Wright Flyer |
G’day, I thought that adding a new GA to the game would be great. The original and only aircraft that was years ahead the Wright Flyer |. As stated from Wright brothers:
After a failed attempt on 14 Dec 1903 by Wilbur, the Wrights flew the world’s first powered airplane at Kitty Hawk on 17 Dec 1903. Beginning at 10:35 AM, Orville flew it about 120-feet or 36.5 meters (in about 12 seconds. Then Wilbur flew for about 175 feet or 53.3 meters, followed by Orville who flew about 200 feet or 60.9 meters. Finally about 12:00 PM, Wilbur flew 852 feet or 259.7 meters in 59 seconds.
The Flyer I had a wooden frame in which the straight parts were spruce and the curved parts ash. The frame was covered with a finely-woven cotton cloth and was sealed with “canvas paint” similar to what sailors in Kitty Hawk used on their sails, probably paraffin dissolved in kerosene. The metal fittings were made from mild steel and the aircraft was rigged with15-gauge bicycle spoke wire. The engine block was cast from a hard aluminum alloy, 92% aluminum and 8% copper. The other parts of the engine were made from steel or cast iron, with the exception of the spark points which contained tiny bits of platinum.
Like the 1902 Glider, the Flyer I had three-axis control and was the first powered aircraft to be so equipped. The wings twisted or “warped” to roll the aircraft from side to side. The elevator (in front of the wings) pitched the aircraft nose-up and nose-down, The rudder (behind the wings) yawed the aircraft right and left. As in the 1902 Glider, the roll and yaw controls were interconnected – when the pilot moved a cradle in which his hips rested from side to side, the wings warped and the rudder pivoted. The elevator was actuated by a lever to the pilot’s left.
The Flyer I specifications:
- 40.3 ft (12.2 m) wingspan
- 0.83 ft (25 cm) anhedral
- 6.5 ft (198 cm) chord
- 6.2 ft (189 cm) separation
- 510 sq ft (47.4 sq. m) wing area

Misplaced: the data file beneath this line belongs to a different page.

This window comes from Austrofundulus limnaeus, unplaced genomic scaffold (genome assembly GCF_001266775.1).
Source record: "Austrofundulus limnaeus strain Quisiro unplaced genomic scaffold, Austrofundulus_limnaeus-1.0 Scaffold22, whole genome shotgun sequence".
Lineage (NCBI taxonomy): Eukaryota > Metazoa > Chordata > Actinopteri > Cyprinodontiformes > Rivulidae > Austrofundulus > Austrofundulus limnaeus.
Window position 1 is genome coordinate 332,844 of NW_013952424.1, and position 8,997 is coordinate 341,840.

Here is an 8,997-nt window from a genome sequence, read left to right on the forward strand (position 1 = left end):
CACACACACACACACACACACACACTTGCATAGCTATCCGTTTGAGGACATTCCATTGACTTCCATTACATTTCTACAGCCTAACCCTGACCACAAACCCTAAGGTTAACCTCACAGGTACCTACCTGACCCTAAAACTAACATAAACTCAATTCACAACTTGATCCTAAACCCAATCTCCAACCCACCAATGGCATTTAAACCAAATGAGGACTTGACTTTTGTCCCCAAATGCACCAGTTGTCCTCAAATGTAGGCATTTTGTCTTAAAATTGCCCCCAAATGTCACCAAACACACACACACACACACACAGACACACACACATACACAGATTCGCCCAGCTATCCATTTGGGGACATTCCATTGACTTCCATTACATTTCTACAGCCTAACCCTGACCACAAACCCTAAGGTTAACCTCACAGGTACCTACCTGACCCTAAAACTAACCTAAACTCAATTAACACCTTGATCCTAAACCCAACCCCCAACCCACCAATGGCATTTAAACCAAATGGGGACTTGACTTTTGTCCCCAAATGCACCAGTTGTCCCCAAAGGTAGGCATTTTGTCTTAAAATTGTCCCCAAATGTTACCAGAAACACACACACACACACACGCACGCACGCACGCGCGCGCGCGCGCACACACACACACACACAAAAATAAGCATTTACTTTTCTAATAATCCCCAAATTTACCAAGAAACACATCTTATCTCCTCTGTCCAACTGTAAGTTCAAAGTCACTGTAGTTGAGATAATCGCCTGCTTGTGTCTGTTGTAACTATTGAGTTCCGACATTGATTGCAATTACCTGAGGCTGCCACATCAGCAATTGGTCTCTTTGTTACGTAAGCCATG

- 1:20 camber
- 48 sq ft (4.6 sq m) double front elevator (referred to as “horizontal rudder” by the Wrights
- 21 sq ft (1.9 sq m) twin movable vertical rear rudders
- 21.1 ft (6.4 m) overall length
- 605 lb (274.4 kg) total weight (without pilot)
- 4 cylinder engine, 12 hp at 1150 rpm
- Two contra-rotating propellers, 8 ft (244 cm) long, turning at 350 rpm
The engine (on the right side of the centerline) weighed 170 lbs. or 77.1 kg. The pilots (who lay on the left side of the centerline) weighed just 145 lbs. or 65.8 kg. To compensate for this imbalance, they made the right wing 4 inches (10 cm) longer so that it would produce slightly more lift than the left.
This was the only aircraft the Wrights tried to preserve. Damaged by wind after 4th flight, they returned it to Dayton; Orville restored it in 1916 and sent it to the Kensington Science Museum in London, England in 1928. It was returned to the United States in 1948 and since 1949 the Smithsonian has displayed it as the world’s first piloted powered airplane.
The plaque reads: “THE ORIGINAL WRIGHT BROTHERS AEROPLANE: The world’s first power-driven, heavier-than-air machine in which man made free, controlled and sustained flight, invented and built by Wilbur and Orville Wright flown by them at Kitty Hawk, North Carolina December 17, 1903. By original scientific research the Wright Brothers discovered the principles of human flight as inventors, builders, and flyers they further developed the aeroplane, taught man to fly, and opened the era of aviation.”
I’m sorry for such a long topic but it’s the first ever plane so you have to forgive me.